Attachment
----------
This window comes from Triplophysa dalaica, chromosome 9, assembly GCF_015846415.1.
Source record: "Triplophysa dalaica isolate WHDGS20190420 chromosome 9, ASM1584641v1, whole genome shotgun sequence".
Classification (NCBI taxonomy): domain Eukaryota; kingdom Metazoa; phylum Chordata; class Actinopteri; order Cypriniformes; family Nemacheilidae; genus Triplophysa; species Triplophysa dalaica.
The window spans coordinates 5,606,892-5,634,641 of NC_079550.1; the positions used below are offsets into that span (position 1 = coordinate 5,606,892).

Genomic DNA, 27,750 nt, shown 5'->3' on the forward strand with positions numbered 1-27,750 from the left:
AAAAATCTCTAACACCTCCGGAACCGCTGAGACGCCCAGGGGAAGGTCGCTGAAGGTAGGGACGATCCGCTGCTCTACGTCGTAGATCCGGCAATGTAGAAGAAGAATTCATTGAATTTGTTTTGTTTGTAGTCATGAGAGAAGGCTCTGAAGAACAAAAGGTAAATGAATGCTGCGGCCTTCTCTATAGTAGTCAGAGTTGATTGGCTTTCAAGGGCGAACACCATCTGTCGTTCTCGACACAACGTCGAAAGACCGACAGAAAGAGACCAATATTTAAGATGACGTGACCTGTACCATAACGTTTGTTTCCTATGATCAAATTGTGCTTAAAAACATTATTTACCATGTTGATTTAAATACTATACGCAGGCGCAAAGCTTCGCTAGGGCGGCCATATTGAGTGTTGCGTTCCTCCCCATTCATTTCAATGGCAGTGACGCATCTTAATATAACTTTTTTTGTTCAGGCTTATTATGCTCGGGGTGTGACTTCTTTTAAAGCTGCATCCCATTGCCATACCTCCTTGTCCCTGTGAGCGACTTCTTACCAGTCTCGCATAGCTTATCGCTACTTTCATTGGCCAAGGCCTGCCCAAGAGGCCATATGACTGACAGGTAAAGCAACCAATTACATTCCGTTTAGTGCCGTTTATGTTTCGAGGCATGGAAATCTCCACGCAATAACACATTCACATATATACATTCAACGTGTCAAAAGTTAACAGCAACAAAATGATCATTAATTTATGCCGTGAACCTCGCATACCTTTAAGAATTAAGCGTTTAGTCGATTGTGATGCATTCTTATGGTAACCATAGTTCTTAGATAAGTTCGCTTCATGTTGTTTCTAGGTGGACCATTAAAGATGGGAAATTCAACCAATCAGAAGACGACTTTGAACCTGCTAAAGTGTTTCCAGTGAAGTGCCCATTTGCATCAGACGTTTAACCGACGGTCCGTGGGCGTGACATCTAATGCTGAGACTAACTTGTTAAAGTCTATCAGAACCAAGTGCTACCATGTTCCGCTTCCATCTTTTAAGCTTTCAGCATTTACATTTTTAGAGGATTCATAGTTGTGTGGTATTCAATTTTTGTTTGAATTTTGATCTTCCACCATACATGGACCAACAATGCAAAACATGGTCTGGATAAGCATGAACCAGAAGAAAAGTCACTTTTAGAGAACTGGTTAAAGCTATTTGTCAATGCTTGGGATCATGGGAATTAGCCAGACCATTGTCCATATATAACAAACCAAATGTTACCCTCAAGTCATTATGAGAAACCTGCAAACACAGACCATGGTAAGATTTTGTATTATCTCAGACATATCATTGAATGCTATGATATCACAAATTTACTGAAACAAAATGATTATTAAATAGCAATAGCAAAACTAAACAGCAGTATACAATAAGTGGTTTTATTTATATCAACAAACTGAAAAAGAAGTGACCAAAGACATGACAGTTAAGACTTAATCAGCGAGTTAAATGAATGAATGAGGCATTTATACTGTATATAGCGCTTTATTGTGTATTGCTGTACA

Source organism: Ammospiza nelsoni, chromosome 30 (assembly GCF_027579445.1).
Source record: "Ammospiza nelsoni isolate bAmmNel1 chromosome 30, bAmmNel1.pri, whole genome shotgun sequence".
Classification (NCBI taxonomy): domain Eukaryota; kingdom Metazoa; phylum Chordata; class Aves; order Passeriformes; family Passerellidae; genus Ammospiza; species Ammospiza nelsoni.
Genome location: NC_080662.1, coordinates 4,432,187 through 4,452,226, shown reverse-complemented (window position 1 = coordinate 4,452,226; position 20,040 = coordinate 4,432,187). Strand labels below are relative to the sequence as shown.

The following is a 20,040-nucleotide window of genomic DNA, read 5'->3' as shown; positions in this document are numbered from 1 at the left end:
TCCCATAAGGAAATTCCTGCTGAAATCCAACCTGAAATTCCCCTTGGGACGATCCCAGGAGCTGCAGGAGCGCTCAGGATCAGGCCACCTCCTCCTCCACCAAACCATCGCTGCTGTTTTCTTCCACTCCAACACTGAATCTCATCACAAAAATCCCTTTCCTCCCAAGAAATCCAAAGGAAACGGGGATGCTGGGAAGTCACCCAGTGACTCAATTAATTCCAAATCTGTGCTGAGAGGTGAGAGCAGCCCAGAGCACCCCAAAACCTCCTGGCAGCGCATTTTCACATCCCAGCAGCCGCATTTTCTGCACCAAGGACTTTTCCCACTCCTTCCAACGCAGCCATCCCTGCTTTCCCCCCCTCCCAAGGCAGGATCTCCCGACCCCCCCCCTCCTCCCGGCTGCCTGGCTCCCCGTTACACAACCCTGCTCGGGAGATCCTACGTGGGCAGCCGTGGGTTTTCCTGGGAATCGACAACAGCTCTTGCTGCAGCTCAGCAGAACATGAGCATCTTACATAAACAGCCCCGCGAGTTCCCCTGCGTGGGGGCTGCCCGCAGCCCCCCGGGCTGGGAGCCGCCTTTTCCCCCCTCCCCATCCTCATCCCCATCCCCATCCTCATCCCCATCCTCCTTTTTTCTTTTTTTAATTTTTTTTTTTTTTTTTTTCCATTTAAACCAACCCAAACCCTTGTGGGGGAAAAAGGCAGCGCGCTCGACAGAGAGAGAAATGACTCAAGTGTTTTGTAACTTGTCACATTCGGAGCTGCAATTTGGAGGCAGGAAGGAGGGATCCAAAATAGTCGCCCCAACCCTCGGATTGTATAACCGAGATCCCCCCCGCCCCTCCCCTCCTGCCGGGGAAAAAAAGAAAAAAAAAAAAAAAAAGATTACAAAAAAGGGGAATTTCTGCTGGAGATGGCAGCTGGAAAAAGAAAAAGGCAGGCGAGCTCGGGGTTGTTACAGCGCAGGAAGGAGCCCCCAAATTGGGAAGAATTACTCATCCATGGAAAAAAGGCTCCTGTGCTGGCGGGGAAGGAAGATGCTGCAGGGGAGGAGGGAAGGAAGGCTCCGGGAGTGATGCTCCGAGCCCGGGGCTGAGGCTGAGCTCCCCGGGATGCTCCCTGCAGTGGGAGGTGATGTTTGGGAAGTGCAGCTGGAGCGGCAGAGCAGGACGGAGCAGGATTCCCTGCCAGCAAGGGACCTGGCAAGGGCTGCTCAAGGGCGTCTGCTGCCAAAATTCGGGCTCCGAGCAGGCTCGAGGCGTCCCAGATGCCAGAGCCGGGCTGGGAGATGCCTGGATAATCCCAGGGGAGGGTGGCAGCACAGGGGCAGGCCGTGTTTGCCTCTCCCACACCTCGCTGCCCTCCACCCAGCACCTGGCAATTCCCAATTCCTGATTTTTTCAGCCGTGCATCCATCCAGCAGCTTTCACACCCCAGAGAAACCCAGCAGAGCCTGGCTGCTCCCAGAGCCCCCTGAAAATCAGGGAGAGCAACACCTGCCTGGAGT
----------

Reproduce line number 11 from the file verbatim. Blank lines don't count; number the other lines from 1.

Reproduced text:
The following is a 20,040-nucleotide window of genomic DNA, read 5'->3' as shown; positions in this document are numbered from 1 at the left end: